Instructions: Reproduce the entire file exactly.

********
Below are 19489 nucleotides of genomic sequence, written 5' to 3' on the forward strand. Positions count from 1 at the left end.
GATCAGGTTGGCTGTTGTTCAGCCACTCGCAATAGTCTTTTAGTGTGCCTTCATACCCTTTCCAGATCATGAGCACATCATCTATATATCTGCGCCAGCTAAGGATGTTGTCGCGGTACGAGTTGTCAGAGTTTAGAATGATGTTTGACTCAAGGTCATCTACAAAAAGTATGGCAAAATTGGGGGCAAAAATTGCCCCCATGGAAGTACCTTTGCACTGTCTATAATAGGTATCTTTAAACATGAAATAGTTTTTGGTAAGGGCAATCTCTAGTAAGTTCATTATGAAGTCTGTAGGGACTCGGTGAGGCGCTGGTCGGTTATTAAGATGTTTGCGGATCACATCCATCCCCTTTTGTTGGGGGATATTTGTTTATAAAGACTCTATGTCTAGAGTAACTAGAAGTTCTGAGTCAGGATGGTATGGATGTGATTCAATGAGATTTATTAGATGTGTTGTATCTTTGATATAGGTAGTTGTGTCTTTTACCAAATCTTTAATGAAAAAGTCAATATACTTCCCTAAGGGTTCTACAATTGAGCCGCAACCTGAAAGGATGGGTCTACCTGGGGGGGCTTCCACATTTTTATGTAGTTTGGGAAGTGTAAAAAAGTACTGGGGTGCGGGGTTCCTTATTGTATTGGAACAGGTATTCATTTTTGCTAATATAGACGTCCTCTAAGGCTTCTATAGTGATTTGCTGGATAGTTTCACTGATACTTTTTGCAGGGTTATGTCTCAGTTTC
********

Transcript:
Below are 19489 nucleotides of genomic sequence, written 5' to 3' on the forward strand. Positions count from 1 at the left end.
GATCAGGTTGGCTGTTGTTCAGCCACTCGCAATAGTCTTTTAGTGTGCCTTCATACCCTTTCCAGATCATGAGCACATCATCTATATATCTGCGCCAGCTAAGGATGTTGTCGCGGTACGAGTTGTCAGAGTTTAGAATGATGTTTGACTCAAGGTCATCTACAAAAAGTATGGCAAAATTGGGGGCAAAAATTGCCCCCATGGAAGTACCTTTGCACTGTCTATAATAGGTATCTTTAAACATGAAATAGTTTTTGGTAAGGGCAATCTCTAGTAAGTTCATTATGAAGTCTGTAGGGACTCGGTGAGGCGCTGGTCGGTTATTAAGATGTTTGCGGATCACATCCATCCCCTTTTGTTGGGGGATATTTGTTTATAAAGACTCTATGTCTAGAGTAACTAGAAGTTCTGAGTCAGGATGGTATGGATGTGATTCAATGAGATTTATTAGATGTGTTGTATCTTTGATATAGGTAGTTGTGTCTTTTACCAAATCTTTAATGAAAAAGTCAATATACTTCCCTAAGGGTTCTACAATTGAGCCGCAACCTGAAAGGATGGGTCTACCTGGGGGGGCTTCCACATTTTTATGTAGTTTGGGAAGTGTAAAAAAGTACTGGGGTGCGGGGTTCCTTATTGTATTGGAACAGGTATTCATTTTTGCTAATATAGACGTCCTCTAAGGCTTCTATAGTGATTTGCTGGATAGTTTCACTGATACTTTTTGCAGGGTTATGTCTCAGTTTC